Congressmen Ami Bera, David Cicilline, Rodney Davis and Adam Kinzinger talk problem solving.
JONATHAN MILLER ON THE CYCLE: No Labels Co-Founder Jonathan Miller was on MSNBC's The Cycle yesterday, talking about No Labels' solutions. "We need to be problem-solving and not hyper-partisan finger-pointing," he said. You can watch the entire segment here: Jonathan Miller on MSNBC's The Cycle
OVER-PROMISING: Both President Obama and Governor Romney are over-promising. But, as Gene Steuerle notes, working across the aisle means not always getting everything you want. "The president is the only elected official who represents all the American people ... In the end, therefore, we probably pick whomever we think better recognizes that the switch from candidate to president is more of a leap than a transition," he says: Gene Steuerle for The Government We Deserve: Governing After- Over-Promising
HYPER-PARTISANSHIP GETTING PERSONAL: Extreme hyper-partisanship has extended from elected officials to their constituents -- and difference in political opinion is leading to personal attacks. In our current political climate, it is okay to call someone a traitor if he or she even so much as agrees with an idea from the other side of the aisle. How are we supposed to solve our country's greatest problems if people in Washington are too busy blaming the other side? Ruben Navarrette for CNN: Today, talking politics is plain ugly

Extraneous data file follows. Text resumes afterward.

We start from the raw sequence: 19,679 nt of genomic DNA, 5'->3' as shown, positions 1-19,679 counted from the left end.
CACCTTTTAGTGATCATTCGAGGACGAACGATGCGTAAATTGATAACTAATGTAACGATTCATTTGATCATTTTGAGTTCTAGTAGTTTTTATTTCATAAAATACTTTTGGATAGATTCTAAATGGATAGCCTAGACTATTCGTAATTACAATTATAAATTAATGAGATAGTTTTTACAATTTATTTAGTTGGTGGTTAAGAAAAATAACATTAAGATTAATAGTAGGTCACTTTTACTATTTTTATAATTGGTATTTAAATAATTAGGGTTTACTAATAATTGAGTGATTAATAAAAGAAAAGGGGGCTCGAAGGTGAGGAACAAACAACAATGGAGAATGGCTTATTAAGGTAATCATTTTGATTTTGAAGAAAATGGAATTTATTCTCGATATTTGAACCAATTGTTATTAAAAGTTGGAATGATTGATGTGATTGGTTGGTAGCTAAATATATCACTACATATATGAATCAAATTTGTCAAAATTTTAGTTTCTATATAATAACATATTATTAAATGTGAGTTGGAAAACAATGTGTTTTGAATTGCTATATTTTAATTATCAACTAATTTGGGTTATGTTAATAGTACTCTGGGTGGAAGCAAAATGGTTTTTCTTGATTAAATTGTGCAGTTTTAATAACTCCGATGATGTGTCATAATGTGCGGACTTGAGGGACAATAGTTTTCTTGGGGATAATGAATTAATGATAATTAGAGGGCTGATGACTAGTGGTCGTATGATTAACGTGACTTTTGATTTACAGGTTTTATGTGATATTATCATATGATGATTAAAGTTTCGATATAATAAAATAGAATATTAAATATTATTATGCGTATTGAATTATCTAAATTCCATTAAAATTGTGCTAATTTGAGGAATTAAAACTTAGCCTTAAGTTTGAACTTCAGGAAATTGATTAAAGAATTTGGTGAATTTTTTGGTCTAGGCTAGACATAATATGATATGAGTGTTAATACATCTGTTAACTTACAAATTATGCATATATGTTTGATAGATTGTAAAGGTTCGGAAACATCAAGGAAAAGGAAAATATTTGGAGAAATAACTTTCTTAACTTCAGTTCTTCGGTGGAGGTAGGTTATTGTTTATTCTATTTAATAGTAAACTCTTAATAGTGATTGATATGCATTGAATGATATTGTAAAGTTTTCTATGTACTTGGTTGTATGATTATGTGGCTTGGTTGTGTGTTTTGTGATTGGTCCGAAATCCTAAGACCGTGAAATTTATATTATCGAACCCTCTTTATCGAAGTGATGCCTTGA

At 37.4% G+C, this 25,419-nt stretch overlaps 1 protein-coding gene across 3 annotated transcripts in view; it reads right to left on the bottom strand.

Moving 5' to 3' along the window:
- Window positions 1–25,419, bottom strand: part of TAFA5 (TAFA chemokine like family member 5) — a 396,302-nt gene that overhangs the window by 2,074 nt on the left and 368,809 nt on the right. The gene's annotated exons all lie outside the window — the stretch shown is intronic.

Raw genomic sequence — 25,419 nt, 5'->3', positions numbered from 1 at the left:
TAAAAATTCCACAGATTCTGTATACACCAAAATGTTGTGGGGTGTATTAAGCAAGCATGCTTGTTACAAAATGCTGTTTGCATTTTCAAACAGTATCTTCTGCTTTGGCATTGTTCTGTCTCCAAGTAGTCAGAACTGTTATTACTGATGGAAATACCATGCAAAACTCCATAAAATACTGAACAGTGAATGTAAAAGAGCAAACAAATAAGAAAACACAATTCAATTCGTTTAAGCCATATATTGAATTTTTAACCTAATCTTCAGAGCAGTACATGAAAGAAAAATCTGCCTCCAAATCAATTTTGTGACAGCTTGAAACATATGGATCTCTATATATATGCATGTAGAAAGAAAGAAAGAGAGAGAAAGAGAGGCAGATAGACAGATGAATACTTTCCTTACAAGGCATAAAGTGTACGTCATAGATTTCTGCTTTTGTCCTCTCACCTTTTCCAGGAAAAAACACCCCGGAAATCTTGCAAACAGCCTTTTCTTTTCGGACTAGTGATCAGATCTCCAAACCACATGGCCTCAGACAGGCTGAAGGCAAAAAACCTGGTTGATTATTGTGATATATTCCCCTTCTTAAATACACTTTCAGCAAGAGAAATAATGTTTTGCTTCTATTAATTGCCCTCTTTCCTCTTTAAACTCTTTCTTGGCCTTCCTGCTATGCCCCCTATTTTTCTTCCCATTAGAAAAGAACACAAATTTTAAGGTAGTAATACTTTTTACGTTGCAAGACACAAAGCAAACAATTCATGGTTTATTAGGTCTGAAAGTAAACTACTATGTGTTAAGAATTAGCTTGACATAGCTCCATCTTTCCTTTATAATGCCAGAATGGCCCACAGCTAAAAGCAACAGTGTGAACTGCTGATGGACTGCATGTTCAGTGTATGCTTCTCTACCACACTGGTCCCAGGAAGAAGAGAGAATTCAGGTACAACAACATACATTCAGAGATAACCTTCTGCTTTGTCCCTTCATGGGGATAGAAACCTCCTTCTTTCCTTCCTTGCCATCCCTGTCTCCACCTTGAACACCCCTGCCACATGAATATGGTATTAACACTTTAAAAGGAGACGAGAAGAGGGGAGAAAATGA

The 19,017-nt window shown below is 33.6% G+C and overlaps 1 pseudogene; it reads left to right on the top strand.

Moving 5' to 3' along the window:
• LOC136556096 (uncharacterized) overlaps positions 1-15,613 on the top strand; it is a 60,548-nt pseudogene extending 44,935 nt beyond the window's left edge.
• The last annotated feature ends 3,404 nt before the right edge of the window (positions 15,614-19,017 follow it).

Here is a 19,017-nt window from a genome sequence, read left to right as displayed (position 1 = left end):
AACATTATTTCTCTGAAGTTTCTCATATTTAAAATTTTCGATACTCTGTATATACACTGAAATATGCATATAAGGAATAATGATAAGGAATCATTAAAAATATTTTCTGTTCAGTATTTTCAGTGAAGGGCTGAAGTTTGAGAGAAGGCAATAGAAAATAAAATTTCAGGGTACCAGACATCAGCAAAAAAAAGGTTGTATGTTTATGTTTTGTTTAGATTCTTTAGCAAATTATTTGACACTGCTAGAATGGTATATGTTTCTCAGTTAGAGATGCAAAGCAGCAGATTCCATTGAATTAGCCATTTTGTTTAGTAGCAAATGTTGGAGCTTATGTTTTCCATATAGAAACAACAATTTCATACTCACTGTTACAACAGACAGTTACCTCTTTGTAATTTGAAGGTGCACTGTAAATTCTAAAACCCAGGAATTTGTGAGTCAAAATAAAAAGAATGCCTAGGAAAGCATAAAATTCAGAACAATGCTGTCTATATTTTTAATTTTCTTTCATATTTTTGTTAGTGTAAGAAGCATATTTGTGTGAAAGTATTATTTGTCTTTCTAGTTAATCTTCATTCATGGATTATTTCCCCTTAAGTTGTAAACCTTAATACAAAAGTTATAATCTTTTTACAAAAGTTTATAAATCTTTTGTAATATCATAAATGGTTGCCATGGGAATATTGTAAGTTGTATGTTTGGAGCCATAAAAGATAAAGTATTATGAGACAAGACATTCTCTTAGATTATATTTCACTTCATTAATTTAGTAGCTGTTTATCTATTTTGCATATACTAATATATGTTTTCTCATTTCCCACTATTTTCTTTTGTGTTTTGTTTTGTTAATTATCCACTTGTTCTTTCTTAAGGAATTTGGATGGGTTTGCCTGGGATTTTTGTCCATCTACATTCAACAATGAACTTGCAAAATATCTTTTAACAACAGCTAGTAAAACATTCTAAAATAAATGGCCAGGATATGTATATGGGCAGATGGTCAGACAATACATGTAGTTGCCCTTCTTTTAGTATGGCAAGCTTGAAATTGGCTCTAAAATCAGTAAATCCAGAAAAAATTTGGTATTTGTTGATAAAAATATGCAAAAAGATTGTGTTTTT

TRYING TO REACH INDEPENDENTS: George Allen and Tim Kaine both tried to reach undecided voters in their final debate last night. Both candidates focused on painting the other as a polarized political figure. Allen said Kaine would not be an independent voice and Kaine said Allen has engaged in harsh partisanship. While slamming the other candidate could be effective politically, the two Virginians should focus on what they would do to break the gridlock in Washington: David Catanese for POLITICO: George Allen, Tim Kaine reach for the center in final debate
WHY NO BUDGET, NO PAY IS IMPORTANT: Greg Fox is a student at the University of Rochester and currently interning at No Labels. He believes that passing the No Budget, No Pay Act will help get America moving in the right direction again. "If our lawmakers can be incentivized to work together and pass all spending bills on time, then hopefully they will realize the progress they can achieve by reaching across the aisle and solving problems together, regardless of party affiliation," he says: Greg Fox for the Campus Times: Members of Congress should put country’s budget before themselves
FROM THE FIELD: A No Labels supporter in California didn't let emergency surgery get in her way as she spreads the word about the No Labels movement. Read her letter to the editor (published just two weeks after her surgery) here.
THE DAILY BREAK: Hello Kitty, the popular animated cat, is running for president as part of the friendship party: Ramin Setoodeh forThe Daily Beast: Hello Kitty Is Running for President
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STAT OF THE DAY: A total of 63 percent of Americans think that congressional negotiators should be willing to accept things they don't like in a final debt deal compromise. Sixty-one percent said that all parties would be equally to blame if the federal government fails to reach a deal, according to the National Journal's most recent poll: Fawn Johnson for Government Executive: Public would accept tax hikes in debt deal